Every nonprofit organization needs to have a clear and workable conflict-of-interest policy.

What is a conflict of interest? Essentially, a conflict of interest exists with respect to a proposed decision or transaction if a trustee or staff member (i) is in a position to make or influence the organization's decision about how to proceed and (ii) has a personal or financial interest in or other affiliation with the potential beneficiary of or other third party to a decision or transaction.

Often, conflicts of interest are not black-and-white, so conflicts policies also need to cover situations that may create the appearance of a conflict of interest. The appearance of a conflict of interest exists if a reasonable person would believe that participation by a trustee or staff member in a particular decision or transaction may be impacted by that person's duality of interests.

Are conflicts of interest wrong? The simple answer is no. In fact, boards of trustees and staffs of nonprofit organizations are most often made up of richly experienced individuals who have long been active in the community, which results in their having a wealth of experience, knowledge and relationships, any of which may give rise to conflicts of interest. The approach, therefore, is not prohibiting conflicts of interest but, rather, adequately and appropriately addressing situations in which an actual or potential conflict of interest arises.

Here are the basics:

  • Conflict-of-interest policies should not be tucked away in a drawer but should be regularly distributed and discussed at both the board and staff levels.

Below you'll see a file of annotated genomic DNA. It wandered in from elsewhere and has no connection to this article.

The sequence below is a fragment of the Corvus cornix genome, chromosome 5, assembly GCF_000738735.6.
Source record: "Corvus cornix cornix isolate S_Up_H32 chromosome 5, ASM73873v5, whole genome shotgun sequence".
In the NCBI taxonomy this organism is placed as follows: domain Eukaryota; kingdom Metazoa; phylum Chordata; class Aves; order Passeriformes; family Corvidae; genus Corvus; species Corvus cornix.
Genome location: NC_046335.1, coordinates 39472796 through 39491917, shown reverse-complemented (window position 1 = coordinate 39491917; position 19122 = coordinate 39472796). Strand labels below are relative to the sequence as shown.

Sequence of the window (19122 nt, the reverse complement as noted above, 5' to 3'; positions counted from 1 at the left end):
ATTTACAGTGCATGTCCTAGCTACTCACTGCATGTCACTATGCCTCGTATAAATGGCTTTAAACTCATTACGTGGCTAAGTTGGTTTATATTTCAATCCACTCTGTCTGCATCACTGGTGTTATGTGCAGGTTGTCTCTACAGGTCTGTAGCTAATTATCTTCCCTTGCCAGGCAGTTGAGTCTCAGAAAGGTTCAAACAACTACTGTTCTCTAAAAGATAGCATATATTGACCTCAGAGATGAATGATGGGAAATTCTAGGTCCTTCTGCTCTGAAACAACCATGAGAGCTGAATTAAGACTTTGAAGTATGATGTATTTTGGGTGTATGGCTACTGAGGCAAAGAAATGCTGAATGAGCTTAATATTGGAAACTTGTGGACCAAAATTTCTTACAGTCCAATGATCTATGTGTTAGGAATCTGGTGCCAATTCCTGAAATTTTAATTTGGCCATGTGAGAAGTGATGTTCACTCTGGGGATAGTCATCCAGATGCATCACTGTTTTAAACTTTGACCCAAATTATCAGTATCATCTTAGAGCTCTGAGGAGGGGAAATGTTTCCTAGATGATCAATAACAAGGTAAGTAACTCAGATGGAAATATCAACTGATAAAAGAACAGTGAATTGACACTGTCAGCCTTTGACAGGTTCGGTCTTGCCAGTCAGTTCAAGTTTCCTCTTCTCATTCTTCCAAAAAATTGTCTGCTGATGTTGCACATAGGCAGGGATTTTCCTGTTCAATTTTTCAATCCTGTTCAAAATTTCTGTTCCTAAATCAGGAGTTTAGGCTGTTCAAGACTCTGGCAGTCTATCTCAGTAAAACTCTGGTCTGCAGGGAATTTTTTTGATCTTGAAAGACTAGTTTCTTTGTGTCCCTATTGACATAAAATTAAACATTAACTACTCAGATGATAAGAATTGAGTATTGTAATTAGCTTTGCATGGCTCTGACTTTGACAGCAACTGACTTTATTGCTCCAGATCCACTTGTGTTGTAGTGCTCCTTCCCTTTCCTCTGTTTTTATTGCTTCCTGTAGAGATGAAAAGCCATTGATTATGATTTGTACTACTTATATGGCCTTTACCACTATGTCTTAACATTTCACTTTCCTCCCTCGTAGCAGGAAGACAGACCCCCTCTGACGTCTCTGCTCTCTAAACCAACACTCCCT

• Conflict situations need to be fully aired so that the decision-makers are aware of the circumstances giving rise to the actual or potential conflict.
  • The organization should have very clear procedures to ensure that a trustee or staff member who has a conflict or potential conflict has adequately disclosed that conflict prior to action being taken on the matter at hand.
  • The organization needs to follow a regular, defined decision-making process that both substantively and procedurally produces independent judgment and action on the particular matter under review.
  • The individual who has a potential conflict of interest should not participate in the decision-making, other than to respond to questions, so that the integrity of both the process and the organization is protected.
  • There is no absolute mandate that a trustee or staff member who has a potential conflict "leave the room" whenever a particular grant or transaction in which he or she may have an interest is being acted upon. For example, if the board of trustees is acting by motion to approve an entire docket of grants, without discussion of any individual grant in which a trustee or staff member has a conflict, that trustee or staff member need not exit the meeting room. However, if the particular grant or decision involving a conflicted trustee or staff member is to be substantively discussed, the trustee or staff member should not be present.
  • Finally, it is important to review the policy frequently to ensure that it reflects changing circumstances within your organization and that the constituents who are subject to the policy understand it.